A government employee was dismissed earlier this month after writing a tweet that suggested that police should open fire on Black Lives Matters protestors.
The employee, a data expert, is the second person to leave government employment who had been recruited under the Prime Minister’s chief adviser Dominic Cummings’s request for “unusual mathematicians, physicists, computer scientists, [and] data scientists” last January.
In February, Andrew Sabisky, a so-called “superforecaster”, resigned from his Downing Street role after some of his writing on race, genetics and IQ had been exposed.
The data specialist, 57-year-old Will O’Shea, had been interviewed in Downing Street by Ben Warner, a data scientist who works alongside Cummings as an adviser to the Prime Minister, according to the Guardian. His role was to work on a No 10 project around circumventing department controls to more easily get data, O’Shea told the newspaper.
Colleagues had apparently become concerned about O’Shea’s contributions to conversations about racism on the for the Government Digital Service’s (GDS) internal discussion forum.
In a 5 July tweet concerning a Black Lives Matter protest and a report about police possibly withdrawing from a housing estate during a demonstration, O’Shea said: “Time to get out the live rounds.”
O’Shea’s employment was terminated a few days after senior managers at GDS were informed of the tweet.
He told the Guardian that his comments were not meant to be taken seriously, but understood why his co-workers had found them offensive and that he was sorry.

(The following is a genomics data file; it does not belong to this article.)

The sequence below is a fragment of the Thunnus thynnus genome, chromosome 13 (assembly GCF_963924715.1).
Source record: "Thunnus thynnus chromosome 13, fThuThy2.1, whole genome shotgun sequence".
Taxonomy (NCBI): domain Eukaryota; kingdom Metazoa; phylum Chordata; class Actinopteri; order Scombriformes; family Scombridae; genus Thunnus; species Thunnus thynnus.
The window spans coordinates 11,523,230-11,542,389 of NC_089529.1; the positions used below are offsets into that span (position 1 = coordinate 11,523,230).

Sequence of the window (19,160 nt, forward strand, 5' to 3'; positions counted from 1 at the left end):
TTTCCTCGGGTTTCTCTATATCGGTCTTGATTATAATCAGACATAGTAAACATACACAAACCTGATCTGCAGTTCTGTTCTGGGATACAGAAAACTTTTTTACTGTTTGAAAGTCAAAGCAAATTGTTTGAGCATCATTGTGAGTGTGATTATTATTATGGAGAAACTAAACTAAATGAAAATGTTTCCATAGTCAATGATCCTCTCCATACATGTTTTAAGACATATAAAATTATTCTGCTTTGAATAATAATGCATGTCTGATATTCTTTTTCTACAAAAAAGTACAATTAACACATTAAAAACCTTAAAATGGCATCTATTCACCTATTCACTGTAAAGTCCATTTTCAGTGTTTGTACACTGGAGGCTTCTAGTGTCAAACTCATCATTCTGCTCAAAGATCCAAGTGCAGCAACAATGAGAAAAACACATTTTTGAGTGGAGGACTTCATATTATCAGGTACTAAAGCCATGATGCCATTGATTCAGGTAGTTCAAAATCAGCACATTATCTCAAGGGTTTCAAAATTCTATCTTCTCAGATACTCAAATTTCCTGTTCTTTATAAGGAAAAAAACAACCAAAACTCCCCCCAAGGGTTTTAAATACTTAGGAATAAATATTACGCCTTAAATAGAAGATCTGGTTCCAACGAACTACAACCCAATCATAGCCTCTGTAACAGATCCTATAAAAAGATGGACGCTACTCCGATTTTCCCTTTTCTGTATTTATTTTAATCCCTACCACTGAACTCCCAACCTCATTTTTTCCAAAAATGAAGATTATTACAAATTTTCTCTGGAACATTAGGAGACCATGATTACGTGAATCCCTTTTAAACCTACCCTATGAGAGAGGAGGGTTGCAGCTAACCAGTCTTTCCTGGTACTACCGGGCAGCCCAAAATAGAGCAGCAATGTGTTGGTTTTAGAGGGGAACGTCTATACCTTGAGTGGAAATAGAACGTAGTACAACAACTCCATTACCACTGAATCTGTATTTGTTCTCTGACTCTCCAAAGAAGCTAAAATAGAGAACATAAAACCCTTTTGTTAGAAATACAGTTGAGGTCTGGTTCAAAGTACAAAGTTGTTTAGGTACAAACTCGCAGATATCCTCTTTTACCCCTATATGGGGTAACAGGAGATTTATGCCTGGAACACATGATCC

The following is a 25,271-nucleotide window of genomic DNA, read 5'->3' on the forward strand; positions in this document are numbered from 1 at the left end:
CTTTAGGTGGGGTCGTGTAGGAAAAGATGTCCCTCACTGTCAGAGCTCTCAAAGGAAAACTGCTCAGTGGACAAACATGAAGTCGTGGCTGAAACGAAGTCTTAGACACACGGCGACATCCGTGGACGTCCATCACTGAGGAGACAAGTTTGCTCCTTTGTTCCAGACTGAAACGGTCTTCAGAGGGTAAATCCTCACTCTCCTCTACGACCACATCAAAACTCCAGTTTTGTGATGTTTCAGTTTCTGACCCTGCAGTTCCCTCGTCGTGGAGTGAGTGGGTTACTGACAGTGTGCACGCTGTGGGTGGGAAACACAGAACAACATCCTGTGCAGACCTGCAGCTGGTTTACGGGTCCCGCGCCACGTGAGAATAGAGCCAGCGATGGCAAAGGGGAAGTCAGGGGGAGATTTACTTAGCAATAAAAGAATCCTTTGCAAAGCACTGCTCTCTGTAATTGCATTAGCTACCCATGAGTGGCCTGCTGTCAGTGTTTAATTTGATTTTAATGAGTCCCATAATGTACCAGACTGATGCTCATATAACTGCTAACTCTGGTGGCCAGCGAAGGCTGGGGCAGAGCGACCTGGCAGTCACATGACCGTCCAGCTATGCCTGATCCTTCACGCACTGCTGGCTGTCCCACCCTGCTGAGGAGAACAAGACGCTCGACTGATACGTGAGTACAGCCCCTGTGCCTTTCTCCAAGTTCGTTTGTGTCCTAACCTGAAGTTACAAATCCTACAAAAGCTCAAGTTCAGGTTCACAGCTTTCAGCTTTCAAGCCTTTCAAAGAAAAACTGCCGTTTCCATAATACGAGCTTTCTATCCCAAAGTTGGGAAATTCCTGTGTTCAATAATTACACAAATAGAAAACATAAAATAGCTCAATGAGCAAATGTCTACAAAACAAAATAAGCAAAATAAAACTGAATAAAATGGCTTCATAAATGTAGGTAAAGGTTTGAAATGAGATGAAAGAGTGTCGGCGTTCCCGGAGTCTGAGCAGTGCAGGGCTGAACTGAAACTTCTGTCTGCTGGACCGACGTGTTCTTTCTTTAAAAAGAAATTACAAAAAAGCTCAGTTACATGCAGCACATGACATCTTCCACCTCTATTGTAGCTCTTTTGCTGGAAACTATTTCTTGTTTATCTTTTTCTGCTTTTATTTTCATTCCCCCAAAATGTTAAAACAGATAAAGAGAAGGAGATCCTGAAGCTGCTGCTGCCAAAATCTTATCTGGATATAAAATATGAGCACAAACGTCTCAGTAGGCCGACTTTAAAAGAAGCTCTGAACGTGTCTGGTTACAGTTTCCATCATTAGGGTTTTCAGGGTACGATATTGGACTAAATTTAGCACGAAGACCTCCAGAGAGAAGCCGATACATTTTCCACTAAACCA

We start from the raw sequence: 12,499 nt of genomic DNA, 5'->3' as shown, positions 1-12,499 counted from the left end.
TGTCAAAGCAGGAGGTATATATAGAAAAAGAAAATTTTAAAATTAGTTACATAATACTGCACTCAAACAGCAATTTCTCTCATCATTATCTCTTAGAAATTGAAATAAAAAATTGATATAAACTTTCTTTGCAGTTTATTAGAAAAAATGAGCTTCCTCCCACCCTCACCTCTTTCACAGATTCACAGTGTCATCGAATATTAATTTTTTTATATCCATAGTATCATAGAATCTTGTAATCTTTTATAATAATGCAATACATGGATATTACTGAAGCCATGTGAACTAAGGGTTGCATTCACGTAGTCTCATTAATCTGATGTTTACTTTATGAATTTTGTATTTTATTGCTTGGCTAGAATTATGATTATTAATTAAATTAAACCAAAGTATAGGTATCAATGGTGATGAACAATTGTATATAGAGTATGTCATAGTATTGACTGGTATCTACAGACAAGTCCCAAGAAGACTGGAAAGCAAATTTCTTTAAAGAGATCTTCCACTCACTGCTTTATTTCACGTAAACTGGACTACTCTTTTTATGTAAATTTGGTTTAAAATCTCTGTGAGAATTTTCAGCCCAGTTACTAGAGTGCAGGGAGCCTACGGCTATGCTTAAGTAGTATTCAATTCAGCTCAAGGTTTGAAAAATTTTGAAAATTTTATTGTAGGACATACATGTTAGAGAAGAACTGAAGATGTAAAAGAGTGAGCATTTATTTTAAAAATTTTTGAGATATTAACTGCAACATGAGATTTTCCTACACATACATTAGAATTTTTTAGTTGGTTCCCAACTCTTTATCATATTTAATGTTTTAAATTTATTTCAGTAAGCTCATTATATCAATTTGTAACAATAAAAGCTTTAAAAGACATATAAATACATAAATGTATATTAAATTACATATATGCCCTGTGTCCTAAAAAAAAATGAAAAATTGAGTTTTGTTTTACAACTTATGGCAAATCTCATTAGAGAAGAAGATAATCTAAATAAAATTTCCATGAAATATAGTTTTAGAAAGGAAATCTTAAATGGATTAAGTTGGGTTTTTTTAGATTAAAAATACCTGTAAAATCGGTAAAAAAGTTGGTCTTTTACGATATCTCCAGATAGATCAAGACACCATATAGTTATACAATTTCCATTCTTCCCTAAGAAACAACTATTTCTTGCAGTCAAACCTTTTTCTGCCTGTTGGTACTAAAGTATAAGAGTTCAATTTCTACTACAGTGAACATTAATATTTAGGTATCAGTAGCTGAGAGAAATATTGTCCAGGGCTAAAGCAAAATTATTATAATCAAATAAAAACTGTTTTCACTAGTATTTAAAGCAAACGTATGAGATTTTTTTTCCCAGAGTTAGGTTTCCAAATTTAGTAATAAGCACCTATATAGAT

A government spokesperson confirmed to the Guardian that O’Shea was employed by the Cabinet Office as an external contractor for the Government Digital Service on coronavirus, and added that “all standard vetting processes were carried out for a contractor role through a commercial framework.
In the “weirdos and misfit” blog post at the start of this year, Cummings picked out six professional disciplines as key areas for Whitehall recruitment, while also issuing an open invitation to “true wild cards” that might not be so easily categorised. He said that human resources “needs a bonfire”.
Such recruits would help create “true cognitive diversity” in Whitehall, Cummings said in the post.
“People in SW1 talk a lot about ‘diversity’ but they rarely mean ‘true cognitive diversity’. They are usually babbling about ‘gender identity diversity blah blah’. What SW1 needs is not more drivel about ‘identity’ and ‘diversity’ from Oxbridge humanities graduates but more genuine cognitive diversity,” he wrote. “We need to figure out how to use such people better without asking them to conform to the horrors of ‘human resources’ (which also obviously need a bonfire).”
According to Civil Service World, in a video in June, Cummings discussed with GDS staff issues around diversity and discrimination and left some attendees unimpressed with some of his contributions. The website reported: “There were also subsequently some formal complaints about the language used by the PM’s senior adviser.”
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